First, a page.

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"esa"15 articles archived since 1845

Lost And Found On Mars

Lost And Found On Mars

Lost, presumed crashed, the Beagle-2 lander is finally located on Mars. Back in December 2003 a bold and decidedly British robotic device was released from the European Space Agency’s (ESA) Mars Express orbiter.

January 16, 2015 — Caleb A. Scharf

That Comet? That's You, 4.5 Billion Years Ago

As the European Space Agency’s Philae lander bounced and settled onto the surface of comet 67P/C-G’s crumbly nucleus it wasn’t just space exploration, it was time travel.

November 13, 2014 — Caleb A. Scharf

Summer Shorts: A Cometary Rubber Duck

It’s summer in the northern hemisphere of a small, damp, planet orbiting a middle-aged star in a spiral galaxy of matter enjoying a brief heyday before colliding with another galaxy in some 4 billion orbits of the same small, damp, planet.

July 27, 2014 — Caleb A. Scharf
Will We Find Extraterrestrial Life In 2015?

Will We Find Extraterrestrial Life In 2015?

Probably not, but just possibly yes. One of the reasons that the search for life elsewhere in the universe is so exciting is that it would take only one chance discovery, one lucky break, for all the walls to come tumbling down.

December 29, 2014 — Caleb A. Scharf

Sneaking up on a Sweaty Comet

Over the coming month the European Space Agency’s (ESA) Rosetta mission will fire its main engines no less than eight times to tweak its interplanetary intercept course with Comet Churyumov-Gerasimenko; eventually sidling up to the 4 kilometer wide cometary nucleus at about 7.9 meters per second in early August.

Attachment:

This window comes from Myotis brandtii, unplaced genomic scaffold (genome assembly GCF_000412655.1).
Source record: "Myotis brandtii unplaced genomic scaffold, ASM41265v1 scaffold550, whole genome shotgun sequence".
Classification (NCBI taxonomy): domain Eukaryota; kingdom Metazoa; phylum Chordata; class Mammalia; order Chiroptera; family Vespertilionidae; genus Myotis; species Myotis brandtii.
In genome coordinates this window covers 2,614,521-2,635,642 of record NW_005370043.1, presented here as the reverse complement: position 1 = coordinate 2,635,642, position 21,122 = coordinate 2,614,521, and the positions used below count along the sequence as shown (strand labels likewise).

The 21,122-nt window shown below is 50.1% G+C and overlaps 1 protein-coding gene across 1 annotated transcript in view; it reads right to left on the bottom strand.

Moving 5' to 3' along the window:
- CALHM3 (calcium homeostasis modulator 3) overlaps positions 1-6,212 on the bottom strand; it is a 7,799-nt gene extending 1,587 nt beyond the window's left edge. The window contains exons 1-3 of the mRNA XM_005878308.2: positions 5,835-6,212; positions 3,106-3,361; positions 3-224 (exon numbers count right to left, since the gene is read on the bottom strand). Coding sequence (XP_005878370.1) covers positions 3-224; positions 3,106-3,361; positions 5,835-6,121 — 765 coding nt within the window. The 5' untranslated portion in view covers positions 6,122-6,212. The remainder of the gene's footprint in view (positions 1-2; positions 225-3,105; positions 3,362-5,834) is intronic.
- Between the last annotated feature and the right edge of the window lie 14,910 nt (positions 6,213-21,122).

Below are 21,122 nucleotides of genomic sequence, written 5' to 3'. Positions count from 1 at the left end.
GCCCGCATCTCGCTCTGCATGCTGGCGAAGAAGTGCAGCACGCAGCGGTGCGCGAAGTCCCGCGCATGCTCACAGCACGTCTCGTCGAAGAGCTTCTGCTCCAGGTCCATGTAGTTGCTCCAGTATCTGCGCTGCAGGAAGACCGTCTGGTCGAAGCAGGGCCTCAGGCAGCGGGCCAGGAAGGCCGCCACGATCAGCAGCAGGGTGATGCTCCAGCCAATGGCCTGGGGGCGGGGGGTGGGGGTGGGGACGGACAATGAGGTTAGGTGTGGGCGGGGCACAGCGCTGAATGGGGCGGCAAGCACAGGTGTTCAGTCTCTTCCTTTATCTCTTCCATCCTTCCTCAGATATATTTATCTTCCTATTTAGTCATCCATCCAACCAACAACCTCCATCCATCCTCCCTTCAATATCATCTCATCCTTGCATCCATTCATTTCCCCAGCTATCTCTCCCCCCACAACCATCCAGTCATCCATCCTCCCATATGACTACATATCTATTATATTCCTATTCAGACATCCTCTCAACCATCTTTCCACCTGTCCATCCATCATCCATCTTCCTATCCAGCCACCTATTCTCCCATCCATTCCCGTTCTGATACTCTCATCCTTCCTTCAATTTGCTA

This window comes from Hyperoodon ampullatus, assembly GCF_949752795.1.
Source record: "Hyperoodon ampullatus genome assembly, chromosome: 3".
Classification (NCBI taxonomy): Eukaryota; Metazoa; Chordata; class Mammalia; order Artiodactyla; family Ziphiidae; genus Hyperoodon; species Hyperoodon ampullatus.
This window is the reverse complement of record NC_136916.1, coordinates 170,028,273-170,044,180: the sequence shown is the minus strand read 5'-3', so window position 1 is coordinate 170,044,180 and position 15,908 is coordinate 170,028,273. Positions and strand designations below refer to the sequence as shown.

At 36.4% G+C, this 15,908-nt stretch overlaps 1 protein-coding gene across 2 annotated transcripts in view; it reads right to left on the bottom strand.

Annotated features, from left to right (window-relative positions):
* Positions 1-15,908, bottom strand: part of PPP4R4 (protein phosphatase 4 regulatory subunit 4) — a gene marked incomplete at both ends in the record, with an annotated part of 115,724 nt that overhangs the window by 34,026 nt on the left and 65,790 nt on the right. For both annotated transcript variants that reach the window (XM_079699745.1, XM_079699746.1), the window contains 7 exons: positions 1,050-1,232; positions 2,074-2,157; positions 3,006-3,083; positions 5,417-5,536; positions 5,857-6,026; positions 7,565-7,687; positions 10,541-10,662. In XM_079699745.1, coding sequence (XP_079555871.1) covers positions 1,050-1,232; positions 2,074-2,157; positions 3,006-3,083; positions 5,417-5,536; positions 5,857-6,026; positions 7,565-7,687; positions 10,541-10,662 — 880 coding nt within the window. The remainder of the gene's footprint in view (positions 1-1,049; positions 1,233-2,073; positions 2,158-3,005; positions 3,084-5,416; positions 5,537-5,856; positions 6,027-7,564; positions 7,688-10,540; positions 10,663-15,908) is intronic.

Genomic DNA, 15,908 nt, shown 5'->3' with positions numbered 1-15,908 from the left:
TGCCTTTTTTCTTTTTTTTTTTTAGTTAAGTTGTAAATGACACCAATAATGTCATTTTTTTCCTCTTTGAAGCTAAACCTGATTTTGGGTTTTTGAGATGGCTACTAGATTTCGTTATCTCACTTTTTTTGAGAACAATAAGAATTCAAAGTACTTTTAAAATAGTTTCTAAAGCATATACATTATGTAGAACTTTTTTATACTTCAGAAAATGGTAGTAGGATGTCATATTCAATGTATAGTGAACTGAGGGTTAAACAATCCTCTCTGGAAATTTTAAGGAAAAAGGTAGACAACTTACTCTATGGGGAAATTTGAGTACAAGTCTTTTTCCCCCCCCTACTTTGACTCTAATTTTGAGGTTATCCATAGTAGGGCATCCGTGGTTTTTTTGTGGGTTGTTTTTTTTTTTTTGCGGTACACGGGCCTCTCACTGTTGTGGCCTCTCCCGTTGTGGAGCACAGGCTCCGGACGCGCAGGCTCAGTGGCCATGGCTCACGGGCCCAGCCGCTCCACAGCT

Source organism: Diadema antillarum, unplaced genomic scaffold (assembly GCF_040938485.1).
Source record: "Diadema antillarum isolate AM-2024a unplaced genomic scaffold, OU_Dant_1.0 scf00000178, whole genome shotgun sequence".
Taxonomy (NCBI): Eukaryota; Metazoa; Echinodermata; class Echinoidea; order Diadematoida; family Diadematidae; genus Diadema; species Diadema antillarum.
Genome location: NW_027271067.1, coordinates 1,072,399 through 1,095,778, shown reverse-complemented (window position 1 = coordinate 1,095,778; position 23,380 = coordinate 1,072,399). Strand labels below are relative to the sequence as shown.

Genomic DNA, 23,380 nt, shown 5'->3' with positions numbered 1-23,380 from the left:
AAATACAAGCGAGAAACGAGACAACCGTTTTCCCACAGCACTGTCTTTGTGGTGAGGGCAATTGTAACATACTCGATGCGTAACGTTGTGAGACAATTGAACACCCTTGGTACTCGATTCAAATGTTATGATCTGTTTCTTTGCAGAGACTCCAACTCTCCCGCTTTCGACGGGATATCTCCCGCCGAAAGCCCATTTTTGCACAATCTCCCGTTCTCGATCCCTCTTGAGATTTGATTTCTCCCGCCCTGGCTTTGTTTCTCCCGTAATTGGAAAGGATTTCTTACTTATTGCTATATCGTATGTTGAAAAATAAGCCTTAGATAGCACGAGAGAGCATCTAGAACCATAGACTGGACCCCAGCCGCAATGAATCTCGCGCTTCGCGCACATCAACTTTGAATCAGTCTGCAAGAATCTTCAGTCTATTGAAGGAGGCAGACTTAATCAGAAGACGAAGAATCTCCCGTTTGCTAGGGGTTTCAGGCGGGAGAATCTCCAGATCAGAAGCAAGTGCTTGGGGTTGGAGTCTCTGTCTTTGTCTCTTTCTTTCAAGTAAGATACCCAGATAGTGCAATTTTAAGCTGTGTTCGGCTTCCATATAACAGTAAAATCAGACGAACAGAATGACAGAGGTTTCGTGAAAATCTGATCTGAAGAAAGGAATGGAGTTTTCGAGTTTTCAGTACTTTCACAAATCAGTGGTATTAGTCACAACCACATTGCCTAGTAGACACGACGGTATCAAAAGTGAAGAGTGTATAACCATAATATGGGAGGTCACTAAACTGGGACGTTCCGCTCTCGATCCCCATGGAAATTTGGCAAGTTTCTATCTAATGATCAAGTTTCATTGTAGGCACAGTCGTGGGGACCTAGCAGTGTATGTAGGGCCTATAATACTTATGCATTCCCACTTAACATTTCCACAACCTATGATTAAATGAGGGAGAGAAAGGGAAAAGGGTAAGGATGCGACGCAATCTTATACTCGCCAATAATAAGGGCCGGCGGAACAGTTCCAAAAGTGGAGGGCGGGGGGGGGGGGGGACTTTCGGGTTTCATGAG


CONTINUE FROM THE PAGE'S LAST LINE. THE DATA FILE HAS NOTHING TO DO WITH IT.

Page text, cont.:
June 30, 2014 — Caleb A. Scharf

Crazy, Wonderful Spacecraft Orbits

Over the years humans have deployed spacecraft into some wild, wacky, and extremely clever orbital configurations to better study the cosmos.

May 26, 2015 — Caleb A. Scharf

Comet 67P Only Looks Gray, It’s Actually Black

The European Space Agency’s Rosetta mission has now released the first narrow-angle color composite image of Comet 67P – taken through a set of red, green, and blue filters.

December 12, 2014 — Caleb A. Scharf

Philae's Real-Time Descent and Enceladus's Global Ocean [Video]

This week brings a video reconstructed from images of the Philae lander's approach to a comet, and a major new analysis of data from the Cassini mission that bolsters the case for a global, not just local, ocean beneath the icy crust of Enceladus

September 16, 2015 — Caleb A. Scharf

The Surreal Task of Landing on a Comet

On November 12th 2014 the European Space Agency’s Rosetta mission will eject the small robotic lander Philae on a trajectory that should take it down to the surface of comet 67P/Churyumov-Gerasimenko (or 67P/C-P for short).

November 4, 2014 — Caleb A. Scharf

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